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It can be very stressful to keep an important secret from people you are close to.Family members may want to know how you were exposed to HIV.Many people fear that their relatives will be hurt or angry.Others feel that not telling relatives will weaken their relationships and may keep them from getting the emotional support and love that they want. Take your time to decide who to tell and how you will approach them. Remember, once you tell someone, they won’t forget you are HIV-positive.Here are some things to think about when you’re considering telling someone that you’re HIV-positive: It can be very difficult to disclose your status to sexual partners or people you shared needles with.Sooner or later in a relationship, it will be important to talk about your HIV status. It is best to have good communication about your child’s HIV status.Meet with the principal and discuss the school’s policy and attitude on HIV. Be sure to talk about your child’s legal right to confidentiality.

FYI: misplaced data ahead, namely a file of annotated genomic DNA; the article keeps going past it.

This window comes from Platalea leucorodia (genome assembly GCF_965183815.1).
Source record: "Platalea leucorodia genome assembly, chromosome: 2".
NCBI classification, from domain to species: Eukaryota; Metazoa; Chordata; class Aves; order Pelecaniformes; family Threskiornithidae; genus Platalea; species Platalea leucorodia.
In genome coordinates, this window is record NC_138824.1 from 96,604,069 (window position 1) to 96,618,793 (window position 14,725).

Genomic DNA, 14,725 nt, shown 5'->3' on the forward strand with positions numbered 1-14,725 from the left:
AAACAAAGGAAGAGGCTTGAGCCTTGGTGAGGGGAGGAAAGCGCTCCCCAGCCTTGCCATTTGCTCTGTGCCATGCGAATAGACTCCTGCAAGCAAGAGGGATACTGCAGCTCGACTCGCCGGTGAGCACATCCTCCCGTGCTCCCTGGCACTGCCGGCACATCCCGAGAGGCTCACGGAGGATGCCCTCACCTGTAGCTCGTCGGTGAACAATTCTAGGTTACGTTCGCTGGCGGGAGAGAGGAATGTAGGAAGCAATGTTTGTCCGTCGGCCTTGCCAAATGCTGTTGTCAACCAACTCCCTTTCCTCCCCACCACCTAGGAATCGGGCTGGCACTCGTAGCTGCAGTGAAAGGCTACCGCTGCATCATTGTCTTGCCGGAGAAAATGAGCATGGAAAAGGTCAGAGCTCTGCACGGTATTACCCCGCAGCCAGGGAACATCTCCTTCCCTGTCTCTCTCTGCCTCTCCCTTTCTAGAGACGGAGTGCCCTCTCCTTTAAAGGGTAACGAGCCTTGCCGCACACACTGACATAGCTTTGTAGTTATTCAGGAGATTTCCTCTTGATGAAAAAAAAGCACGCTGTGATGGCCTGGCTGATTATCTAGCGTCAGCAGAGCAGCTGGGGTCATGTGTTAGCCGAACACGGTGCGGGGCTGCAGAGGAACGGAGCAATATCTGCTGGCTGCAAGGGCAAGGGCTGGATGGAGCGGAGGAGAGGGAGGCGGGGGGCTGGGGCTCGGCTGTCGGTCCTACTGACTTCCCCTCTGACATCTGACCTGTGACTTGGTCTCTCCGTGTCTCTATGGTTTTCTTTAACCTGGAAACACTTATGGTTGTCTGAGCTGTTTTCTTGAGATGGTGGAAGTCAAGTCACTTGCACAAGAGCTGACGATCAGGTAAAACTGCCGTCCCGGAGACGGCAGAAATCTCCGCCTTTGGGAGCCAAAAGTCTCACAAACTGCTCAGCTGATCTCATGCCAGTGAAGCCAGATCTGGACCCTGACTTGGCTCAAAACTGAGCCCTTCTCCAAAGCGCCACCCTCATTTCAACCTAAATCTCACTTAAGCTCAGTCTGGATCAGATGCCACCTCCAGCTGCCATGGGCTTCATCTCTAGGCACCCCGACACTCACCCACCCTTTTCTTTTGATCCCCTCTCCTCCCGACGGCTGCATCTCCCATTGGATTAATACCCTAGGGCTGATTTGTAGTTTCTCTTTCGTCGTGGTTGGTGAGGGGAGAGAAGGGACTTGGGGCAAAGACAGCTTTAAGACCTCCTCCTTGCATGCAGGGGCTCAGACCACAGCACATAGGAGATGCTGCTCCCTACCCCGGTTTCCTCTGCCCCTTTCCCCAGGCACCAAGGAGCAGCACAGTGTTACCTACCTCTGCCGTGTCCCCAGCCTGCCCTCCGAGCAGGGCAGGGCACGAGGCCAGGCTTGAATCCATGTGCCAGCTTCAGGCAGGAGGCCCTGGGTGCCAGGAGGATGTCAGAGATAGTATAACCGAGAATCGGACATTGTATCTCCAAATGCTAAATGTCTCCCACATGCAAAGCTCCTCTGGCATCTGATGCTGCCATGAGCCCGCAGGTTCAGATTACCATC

It can be difficult to decide whether to tell your parents, children, or other relatives that you are HIV-positive.You may want to tell your employer if your HIV illness or treatments interfere with your job performance.Get a letter from your doctor that explains what you need to do for your health (taking medications, rest periods, etc.). Tell them you want to continue working, and what changes may be needed in your schedule or workload.However, it is very important that they know so they can decide to get tested and, if they test positive, get the health care they need.The Department of Health can tell people you might have exposed, without using your name.